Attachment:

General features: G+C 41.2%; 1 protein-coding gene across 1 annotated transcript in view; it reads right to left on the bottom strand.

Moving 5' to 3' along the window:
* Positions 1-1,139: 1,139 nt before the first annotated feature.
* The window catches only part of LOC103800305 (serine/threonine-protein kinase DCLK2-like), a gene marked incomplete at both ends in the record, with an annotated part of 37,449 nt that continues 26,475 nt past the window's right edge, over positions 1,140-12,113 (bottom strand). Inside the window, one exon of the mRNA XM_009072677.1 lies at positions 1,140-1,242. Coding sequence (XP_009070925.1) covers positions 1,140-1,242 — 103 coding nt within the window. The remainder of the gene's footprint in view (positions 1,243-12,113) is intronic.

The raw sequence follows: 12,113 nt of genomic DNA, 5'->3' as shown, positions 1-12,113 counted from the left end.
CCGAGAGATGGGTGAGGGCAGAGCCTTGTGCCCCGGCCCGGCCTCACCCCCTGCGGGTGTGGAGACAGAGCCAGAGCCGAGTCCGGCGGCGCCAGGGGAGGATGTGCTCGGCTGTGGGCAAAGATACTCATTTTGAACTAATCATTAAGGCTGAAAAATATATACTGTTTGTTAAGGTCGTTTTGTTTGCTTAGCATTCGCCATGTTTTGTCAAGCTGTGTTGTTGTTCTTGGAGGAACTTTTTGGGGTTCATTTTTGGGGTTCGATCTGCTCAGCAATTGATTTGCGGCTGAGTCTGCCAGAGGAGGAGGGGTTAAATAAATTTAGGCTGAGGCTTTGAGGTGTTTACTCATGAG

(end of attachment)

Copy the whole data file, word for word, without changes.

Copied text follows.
General features: G+C 41.2%; 1 protein-coding gene across 1 annotated transcript in view; it reads right to left on the bottom strand.

Moving 5' to 3' along the window:
* Positions 1-1,139: 1,139 nt before the first annotated feature.
* The window catches only part of LOC103800305 (serine/threonine-protein kinase DCLK2-like), a gene marked incomplete at both ends in the record, with an annotated part of 37,449 nt that continues 26,475 nt past the window's right edge, over positions 1,140-12,113 (bottom strand). Inside the window, one exon of the mRNA XM_009072677.1 lies at positions 1,140-1,242. Coding sequence (XP_009070925.1) covers positions 1,140-1,242 — 103 coding nt within the window. The remainder of the gene's footprint in view (positions 1,243-12,113) is intronic.

The raw sequence follows: 12,113 nt of genomic DNA, 5'->3' as shown, positions 1-12,113 counted from the left end.
CCGAGAGATGGGTGAGGGCAGAGCCTTGTGCCCCGGCCCGGCCTCACCCCCTGCGGGTGTGGAGACAGAGCCAGAGCCGAGTCCGGCGGCGCCAGGGGAGGATGTGCTCGGCTGTGGGCAAAGATACTCATTTTGAACTAATCATTAAGGCTGAAAAATATATACTGTTTGTTAAGGTCGTTTTGTTTGCTTAGCATTCGCCATGTTTTGTCAAGCTGTGTTGTTGTTCTTGGAGGAACTTTTTGGGGTTCATTTTTGGGGTTCGATCTGCTCAGCAATTGATTTGCGGCTGAGTCTGCCAGAGGAGGAGGGGTTAAATAAATTTAGGCTGAGGCTTTGAGGTGTTTACTCATGAG